Maren is President of the Star Chorale, a community choir and this year they sing Verdi’s Requiem with the Zelman Orchestra.


Photo Source: TV pinterest, Tangalooma volunteers dressed as vegemite, Weekendnotes blog.


How a charm bracelet can tell the story of a life in memories

by Maureen Wheeler

Sibuylesque Quote Margaret Atwood

Forty-four years ago, on a park bench in Regent’s Park London, I met the man who was to become my husband exactly one year later. To quote Bob Dylan “I was so much older then”, we all were. We married young, had children young, took on huge responsibilities, such as, ourselves, and trusted the universe would somehow be kind to us.

We were married quietly. Just the two of us and two witnesses. My mother hadn’t met Tony so she was understandably upset. I had no idea how Hilary, my new mother in law, felt, but then I had no idea how Hilary felt about anything. I’m Irish, she’s English, is how I explained the gulf between us. She wasn’t exactly mean, she wasn’t exactly not mean, just English.

Our first child was a daughter. When she lost her first tooth, Hilary asked if she might have it. I was a bit stunned at what seemed an unusually sentimental thought. A few years later I discovered Hilary had bought a thick gold chain bracelet when Tashi was born, and every year she added a charm. A clock was the first one because Tashi was a dreadful sleeper.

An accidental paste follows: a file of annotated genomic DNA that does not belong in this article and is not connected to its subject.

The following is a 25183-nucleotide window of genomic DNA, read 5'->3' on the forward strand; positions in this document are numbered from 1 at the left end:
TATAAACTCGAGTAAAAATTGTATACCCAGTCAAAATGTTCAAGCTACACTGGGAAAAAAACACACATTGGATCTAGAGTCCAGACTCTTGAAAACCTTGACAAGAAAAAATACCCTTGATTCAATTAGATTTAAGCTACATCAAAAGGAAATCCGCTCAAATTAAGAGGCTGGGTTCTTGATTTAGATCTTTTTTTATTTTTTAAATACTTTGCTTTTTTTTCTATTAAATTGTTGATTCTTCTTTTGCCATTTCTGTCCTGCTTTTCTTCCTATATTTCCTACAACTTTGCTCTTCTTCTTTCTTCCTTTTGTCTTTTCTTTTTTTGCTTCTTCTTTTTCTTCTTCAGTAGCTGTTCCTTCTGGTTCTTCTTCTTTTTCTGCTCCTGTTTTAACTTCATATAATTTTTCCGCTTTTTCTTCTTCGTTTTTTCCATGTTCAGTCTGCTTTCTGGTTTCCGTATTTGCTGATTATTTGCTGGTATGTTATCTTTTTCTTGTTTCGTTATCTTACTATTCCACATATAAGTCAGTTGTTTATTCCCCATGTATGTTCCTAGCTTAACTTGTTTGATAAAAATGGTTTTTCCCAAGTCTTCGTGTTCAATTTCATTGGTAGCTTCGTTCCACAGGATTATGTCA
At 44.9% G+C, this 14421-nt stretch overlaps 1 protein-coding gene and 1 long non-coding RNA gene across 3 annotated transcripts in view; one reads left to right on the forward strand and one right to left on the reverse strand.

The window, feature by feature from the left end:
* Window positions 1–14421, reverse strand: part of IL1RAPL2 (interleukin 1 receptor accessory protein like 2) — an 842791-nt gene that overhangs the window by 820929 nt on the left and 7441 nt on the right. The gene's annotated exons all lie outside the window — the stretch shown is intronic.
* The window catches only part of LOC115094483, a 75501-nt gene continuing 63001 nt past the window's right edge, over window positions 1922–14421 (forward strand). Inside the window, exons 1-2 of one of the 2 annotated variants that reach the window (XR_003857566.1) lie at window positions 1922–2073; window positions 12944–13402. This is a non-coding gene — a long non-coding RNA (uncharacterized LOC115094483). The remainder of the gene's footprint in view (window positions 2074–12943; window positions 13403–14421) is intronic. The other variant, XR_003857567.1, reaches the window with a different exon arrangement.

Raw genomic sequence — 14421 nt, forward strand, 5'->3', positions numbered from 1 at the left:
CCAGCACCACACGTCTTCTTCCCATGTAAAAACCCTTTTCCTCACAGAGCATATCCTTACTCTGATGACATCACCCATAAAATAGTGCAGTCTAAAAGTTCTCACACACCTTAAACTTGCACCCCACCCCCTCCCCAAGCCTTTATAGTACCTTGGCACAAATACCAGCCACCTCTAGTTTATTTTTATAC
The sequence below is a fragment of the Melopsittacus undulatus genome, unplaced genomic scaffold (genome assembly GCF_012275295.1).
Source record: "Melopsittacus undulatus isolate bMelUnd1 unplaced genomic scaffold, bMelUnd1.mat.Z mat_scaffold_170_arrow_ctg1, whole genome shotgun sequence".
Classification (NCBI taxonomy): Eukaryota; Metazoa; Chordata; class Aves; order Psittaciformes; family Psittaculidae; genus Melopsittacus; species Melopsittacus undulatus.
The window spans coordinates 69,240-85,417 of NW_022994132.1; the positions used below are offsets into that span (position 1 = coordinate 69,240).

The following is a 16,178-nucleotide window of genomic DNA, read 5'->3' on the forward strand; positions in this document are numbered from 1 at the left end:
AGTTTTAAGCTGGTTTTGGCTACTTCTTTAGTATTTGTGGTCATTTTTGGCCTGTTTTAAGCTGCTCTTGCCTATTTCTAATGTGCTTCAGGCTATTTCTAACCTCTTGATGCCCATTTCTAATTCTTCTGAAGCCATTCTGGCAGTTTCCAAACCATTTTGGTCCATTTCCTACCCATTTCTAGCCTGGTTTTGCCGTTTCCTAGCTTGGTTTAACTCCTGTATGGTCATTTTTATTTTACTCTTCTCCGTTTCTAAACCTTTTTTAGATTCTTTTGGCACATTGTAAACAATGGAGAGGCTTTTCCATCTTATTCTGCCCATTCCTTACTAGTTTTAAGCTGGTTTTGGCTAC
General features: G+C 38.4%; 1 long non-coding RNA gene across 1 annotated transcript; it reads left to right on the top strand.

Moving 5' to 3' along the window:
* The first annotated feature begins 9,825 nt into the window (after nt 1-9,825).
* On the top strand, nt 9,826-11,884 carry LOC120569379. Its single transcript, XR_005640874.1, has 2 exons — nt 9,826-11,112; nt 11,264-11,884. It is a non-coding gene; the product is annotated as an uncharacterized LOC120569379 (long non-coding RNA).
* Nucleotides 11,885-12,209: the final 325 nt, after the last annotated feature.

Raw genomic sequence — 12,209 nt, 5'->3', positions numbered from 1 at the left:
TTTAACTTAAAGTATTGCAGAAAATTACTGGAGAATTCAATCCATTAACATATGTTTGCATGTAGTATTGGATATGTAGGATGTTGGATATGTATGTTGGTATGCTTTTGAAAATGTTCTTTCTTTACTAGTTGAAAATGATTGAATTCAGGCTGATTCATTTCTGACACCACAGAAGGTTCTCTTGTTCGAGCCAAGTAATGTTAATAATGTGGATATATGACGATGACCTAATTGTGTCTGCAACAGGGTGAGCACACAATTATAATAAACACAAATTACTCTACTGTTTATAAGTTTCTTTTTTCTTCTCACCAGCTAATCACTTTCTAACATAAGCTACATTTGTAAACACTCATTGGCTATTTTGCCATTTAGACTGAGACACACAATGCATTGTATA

Sibylesque charm bracelet

An aeroplane was next, because we took Tashi travelling with us when she was six months old. Her first tooth became the mould for another gold charm. A gold wok, when she went to Asia. Every year, or major event, Hilary added a gold charm to the bracelet, until she was twenty one years old. A bracelet full of memories. The gold is worth quite a lot now, but the charms and the thought that went into it is priceless.


The author with her children outside Kathmandu Valley, Nepal in 1983

The author with her children outside Kathmandu Valley, Nepal in 1983


Maureen Wheeler is a feisty conversationalist and a gifted raconteur, who started the publishing company Lonely Planet with her husband Tony.

Photo Source: vanessafrisbee blog